Many of my peers will agree with me on this one. As composers, artists, and creators in general, sometimes following through with everything our business might need (whether that be promotion, email correspondence, scheduling, content creation, etc.) can be overwhelming and mentally exhausting. And from what I can tell, Instagram punishes those who take breaks! In my opinion, I find this to be one of the most concerning aspects of getting more involved online – the tendency to allow social media to heavily influence our definition of a healthy lifestyle and the feeling that being public with our lives is inescapable due to the acceptance of modern-day smartphone use.
Let me just begin by saying, it is okay to take breaks.
Everyone needs breaks because we are NOT robots and it’s an unfair expectation that we must uphold a standard of productivity comparable to that of bigger, multiple-member teams that dominate the social media scene. It’s hard to tell sometimes, too, what “success” actually is on Instagram, because while it might seem like one person is behind a single profile, there’s no telling how many people are working or helping behind the scenes! There could be many people crafting material, proofreading content, and scheduling out automated posts for a single profile or website. How is one person to keep this expectation and balance the rest of their lives?!
In my experience, an imbalanced lifestyle is encouraged and often expected. An addiction to social media is kind of encouraged! A determination to be willing and understanding that social media success comes with constantly being tied to your phone, thinking of new material, perpetually driven as a thinking machine powered by the pervasive question: “What should I post next?”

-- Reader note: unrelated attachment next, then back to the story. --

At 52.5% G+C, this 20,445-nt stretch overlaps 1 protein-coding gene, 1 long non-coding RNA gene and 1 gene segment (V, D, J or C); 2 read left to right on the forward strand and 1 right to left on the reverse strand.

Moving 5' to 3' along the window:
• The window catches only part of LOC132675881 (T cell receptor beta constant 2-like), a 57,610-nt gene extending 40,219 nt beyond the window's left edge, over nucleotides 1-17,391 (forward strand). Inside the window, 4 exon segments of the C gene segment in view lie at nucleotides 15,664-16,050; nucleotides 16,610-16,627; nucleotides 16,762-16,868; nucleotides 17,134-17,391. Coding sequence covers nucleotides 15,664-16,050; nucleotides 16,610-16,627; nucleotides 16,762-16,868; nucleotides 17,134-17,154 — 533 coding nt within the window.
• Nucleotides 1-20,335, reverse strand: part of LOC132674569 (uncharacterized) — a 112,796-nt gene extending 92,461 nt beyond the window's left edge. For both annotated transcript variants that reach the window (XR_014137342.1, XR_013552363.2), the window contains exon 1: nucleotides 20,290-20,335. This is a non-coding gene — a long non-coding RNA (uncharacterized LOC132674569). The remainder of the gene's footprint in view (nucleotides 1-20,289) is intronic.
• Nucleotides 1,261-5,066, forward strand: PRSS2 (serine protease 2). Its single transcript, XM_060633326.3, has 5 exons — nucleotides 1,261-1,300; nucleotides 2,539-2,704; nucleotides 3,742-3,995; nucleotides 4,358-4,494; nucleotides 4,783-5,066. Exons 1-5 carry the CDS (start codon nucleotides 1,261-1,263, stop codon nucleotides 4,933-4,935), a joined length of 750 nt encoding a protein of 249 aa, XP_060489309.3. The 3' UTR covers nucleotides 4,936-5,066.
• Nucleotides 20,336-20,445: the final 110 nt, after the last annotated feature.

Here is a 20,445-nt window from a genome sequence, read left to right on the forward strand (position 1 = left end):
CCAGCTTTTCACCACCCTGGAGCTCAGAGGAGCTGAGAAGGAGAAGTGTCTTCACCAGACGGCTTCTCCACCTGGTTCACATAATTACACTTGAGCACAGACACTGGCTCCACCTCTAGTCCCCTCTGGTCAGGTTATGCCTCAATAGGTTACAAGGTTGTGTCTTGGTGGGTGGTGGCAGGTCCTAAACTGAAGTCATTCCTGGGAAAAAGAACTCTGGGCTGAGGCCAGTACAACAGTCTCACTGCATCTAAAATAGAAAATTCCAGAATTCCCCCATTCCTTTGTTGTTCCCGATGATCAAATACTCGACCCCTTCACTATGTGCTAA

Sometimes it is okay not to know!
Sometimes it doesn’t matter what you’ll post and not having something to post doesn’t mean there’s urgency in the matter. Social media tends to persuade otherwise. For the first many months of last year, I forced myself to post even if I wasn’t “feeling it.” Those days were not my best in terms of content quality. Nowadays, however, if I have nothing to post, I don’t force anything. I patiently wait to “feel” it. And sometimes it takes a few days, sometimes a few weeks.
In my humble opinion, this kind of honesty is encouraging to viewers because it’s proof you’re human! Everyone likes to feel alright and comfortable (maybe even “normal”) with being human.
I tend to approach life as a workaholic so I tend to overwork myself (something I’m always learning how to balance). During my most active days on IG where I’d post nearly every day with something fresh and exciting, many people would ask how I did it. Well, I didn’t do it healthily! That’s for sure. I overworked myself to maintain the expectation IG presents to all creators, in that, we must post and be “seen” every day to maintain our standing with “The Algorithm.”
From what I’ve seen, if the quality speaks for itself, taking breaks does not affect your engagement numbers – that being said, it is highly recommended to work hard for a few months to ensure your IG account is known to be more consistent than not consistent. Though this would be a question to ask a professional social media marketer.
Here are a few things to try to ensure the fear of taking a break doesn’t create an imbalance in your life. A “break” for me at least might be a day to a few days or more. So, look for these things when observing your mental health:
- If you feel anxiety from the need to create new content, that’s probably a good sign you need a break.
- If the content you create doesn’t seem interesting or genuine to you, it probably isn’t. You should take a break.